Maduro vs. Guaido: Who is backing whom?
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Venezuela has been receiving massive attention from the international community since National Assembly chief Juan Guaido declared himself acting interim president of Venezuela.
With socialist President Nicolas Maduro hanging on to power, these are their respective key supports, inside and outside the OPEC member:
- Military: The Venezuela armed forces are considered the backbone of the government, and on Thursday senior military officers reaffirmed support for Maduro, claiming that there was an effective "coup" under way.
Of 32 cabinet ministers, nine are from the military and run portfolios such as Defense, Interior, Agriculture and the intelligence service, as well as state oil giant PDVSA, which contributes 96 percent of the country's income.
They also control a television station, a bank and a vehicle assembly plant, among other companies.
But their support has come under some threat. The military attache of Venezuela in Washington, Colonel Jose Luis Silva, announced Saturday that he no longer recognizes Maduro as legitimate president, and urged his "military brothers" to back Guaido.
- International creditors and allies: China, Venezuela's biggest creditor with some $20 billion dollars owed, said Thursday it opposed "external interference" after the United States and some allies recognized Guaido as interim leader.
Venezuela's number two creditor, Russia, also backs it militarily: in December it sent two bombers and some 100 officers to Caracas for joint exercises. President Vladimir Putin called Maduro to express his "support."
Countries such as Turkey, Cuba, Bolivia, Uruguay and Mexico -- as well as Iran and North Korea -- continue to recognize the 56 year-old Maduro.
- Justice: Venezuela's Supreme Court of Justice (TSJ) supports the Maduro regime. Court justices were chosen by the pro-government National Assembly in December 2015, just days before the opposition took control of the legislature.
Since 2016 the top court has declared the opposition controlled legislature in contempt and voided all of its actions. The court on Thursday reiterated its support for Maduro regime.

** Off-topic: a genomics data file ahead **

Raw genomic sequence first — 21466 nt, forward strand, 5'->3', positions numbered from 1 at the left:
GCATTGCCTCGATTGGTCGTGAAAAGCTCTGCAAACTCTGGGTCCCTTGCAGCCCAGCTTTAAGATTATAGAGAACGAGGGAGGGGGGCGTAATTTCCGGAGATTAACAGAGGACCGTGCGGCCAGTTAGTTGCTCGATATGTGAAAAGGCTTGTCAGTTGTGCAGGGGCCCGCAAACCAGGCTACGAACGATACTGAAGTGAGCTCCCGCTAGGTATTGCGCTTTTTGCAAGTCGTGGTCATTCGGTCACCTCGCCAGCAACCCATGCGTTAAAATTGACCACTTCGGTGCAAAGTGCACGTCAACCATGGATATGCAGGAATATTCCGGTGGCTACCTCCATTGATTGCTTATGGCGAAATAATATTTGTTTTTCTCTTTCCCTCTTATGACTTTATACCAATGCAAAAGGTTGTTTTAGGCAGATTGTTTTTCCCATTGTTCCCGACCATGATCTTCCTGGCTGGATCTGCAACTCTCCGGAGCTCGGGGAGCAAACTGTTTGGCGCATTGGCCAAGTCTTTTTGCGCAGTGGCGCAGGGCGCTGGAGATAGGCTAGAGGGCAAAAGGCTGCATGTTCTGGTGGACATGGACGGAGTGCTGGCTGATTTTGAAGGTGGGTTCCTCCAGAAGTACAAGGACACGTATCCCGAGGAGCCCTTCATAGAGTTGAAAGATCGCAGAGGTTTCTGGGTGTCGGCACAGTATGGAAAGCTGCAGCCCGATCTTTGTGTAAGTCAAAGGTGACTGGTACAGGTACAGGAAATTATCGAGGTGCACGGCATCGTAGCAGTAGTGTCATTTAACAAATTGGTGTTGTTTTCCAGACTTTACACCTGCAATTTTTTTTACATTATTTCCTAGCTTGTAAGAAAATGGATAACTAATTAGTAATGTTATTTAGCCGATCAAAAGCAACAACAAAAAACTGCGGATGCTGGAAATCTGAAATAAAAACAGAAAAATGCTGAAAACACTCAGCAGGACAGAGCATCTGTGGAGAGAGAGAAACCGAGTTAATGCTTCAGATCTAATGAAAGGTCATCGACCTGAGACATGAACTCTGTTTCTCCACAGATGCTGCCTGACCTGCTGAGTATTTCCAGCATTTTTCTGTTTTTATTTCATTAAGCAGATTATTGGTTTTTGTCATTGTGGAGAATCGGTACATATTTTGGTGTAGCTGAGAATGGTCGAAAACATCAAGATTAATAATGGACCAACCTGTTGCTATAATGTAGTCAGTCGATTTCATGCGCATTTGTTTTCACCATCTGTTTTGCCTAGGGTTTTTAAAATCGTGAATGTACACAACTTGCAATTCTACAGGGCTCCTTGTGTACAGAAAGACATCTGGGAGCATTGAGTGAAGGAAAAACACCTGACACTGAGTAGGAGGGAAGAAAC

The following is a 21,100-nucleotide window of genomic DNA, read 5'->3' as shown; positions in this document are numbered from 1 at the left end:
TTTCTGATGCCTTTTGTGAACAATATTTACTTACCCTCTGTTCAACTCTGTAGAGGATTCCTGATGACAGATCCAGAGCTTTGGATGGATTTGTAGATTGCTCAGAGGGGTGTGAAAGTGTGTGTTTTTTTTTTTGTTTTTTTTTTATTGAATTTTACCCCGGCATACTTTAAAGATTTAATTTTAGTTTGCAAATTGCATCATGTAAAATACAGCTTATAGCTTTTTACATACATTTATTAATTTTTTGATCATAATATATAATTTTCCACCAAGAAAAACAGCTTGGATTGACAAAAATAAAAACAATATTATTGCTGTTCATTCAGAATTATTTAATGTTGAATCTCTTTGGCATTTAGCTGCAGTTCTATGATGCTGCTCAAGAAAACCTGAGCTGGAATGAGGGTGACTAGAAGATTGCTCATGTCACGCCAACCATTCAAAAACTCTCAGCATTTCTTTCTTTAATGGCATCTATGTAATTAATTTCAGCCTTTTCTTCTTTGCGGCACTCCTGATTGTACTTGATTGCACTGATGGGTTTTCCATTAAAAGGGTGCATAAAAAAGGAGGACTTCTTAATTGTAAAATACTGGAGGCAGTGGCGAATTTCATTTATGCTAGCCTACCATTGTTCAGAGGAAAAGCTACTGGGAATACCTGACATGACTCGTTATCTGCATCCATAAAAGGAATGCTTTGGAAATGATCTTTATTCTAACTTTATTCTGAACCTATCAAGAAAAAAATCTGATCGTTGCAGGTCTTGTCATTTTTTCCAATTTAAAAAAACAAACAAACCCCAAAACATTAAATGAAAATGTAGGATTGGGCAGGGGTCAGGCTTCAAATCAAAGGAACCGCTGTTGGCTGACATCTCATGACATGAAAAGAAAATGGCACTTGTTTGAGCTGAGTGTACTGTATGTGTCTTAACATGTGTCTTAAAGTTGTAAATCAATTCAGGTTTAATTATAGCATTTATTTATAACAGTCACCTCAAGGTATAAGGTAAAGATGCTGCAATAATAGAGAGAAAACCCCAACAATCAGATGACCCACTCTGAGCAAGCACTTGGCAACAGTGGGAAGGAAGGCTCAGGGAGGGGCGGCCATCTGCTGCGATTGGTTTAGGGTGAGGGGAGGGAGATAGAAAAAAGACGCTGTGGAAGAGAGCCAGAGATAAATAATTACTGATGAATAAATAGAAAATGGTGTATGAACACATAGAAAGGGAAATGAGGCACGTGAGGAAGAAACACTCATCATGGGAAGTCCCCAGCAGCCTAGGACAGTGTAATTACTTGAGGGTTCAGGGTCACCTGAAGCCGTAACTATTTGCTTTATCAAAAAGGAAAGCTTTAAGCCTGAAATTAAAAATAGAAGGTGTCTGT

Venezuela's top prosecutor, Attorney General Tarek William Saab, also is a Maduro loyalist.
- National Constituent Assembly: Maduro convened the staunchly pro-government assembly after four months of opposition protests that left about 125 dead in 2017. It has absolute powers, and serves as the de facto legislature. the opposition says it was created illegally.
- Electoral authority: The National Electoral Council (CNE), in charge of running elections, is chaired by the openly pro-government Tibisay Lucena. Under her management several opposition parties have been disqualified, and on Thursday it issued a statement endorsing Maduro.
Rulings by pro-government judges and the CNE thwarted opposition efforts to hold a referendum to revoke Maduro's presidency in 2016, a vote allowed under the constitution.
Opposition parties refused participate in the last elections, including the May 2018 presidential vote in which Maduro was reelected, saying there were no guarantees of impartiality. They say Maduro was elected through fraud.
- International support: The United States, along with several Latin America and European Union countries, refused to recognize Maduro's reelection.
When Guaido proclaimed himself acting interim president US President Donald Trump quickly recognized him. Other countries, including Brazil, Colombia, Argentina and Australia, quickly followed. On Sunday Israel said it would recognize Guaido as president.
Six European countries -- Spain, France, Germany, Britain, Portugal, the Netherlands -- on Saturday demanded that either Venezuela call elections within eight days or they would recognize Guaido as interim leader.
Some European countries such as Greece still support Maduro.
The head of the Washington-based Organization of American States, Uruguayan Luis Almagro, also gave his support to Guaido.
- National Assembly: The opposition-controlled National Assembly was elected in 2015, when a coalition of opposition parties handed the leftist regime its biggest electoral defeat ever.
After taking office on January 5, Guaido, 35, began to press for a "transitional government" and new elections, calling on the military to break with the government in exchange for an amnesty.
- Justice in exile: A Venezuelan Supreme Court in exile, with members appointed by the National Assembly, on Wednesday welcomed Guaido's "will" to take over as acting leader pending new elections.
© 2019 AFP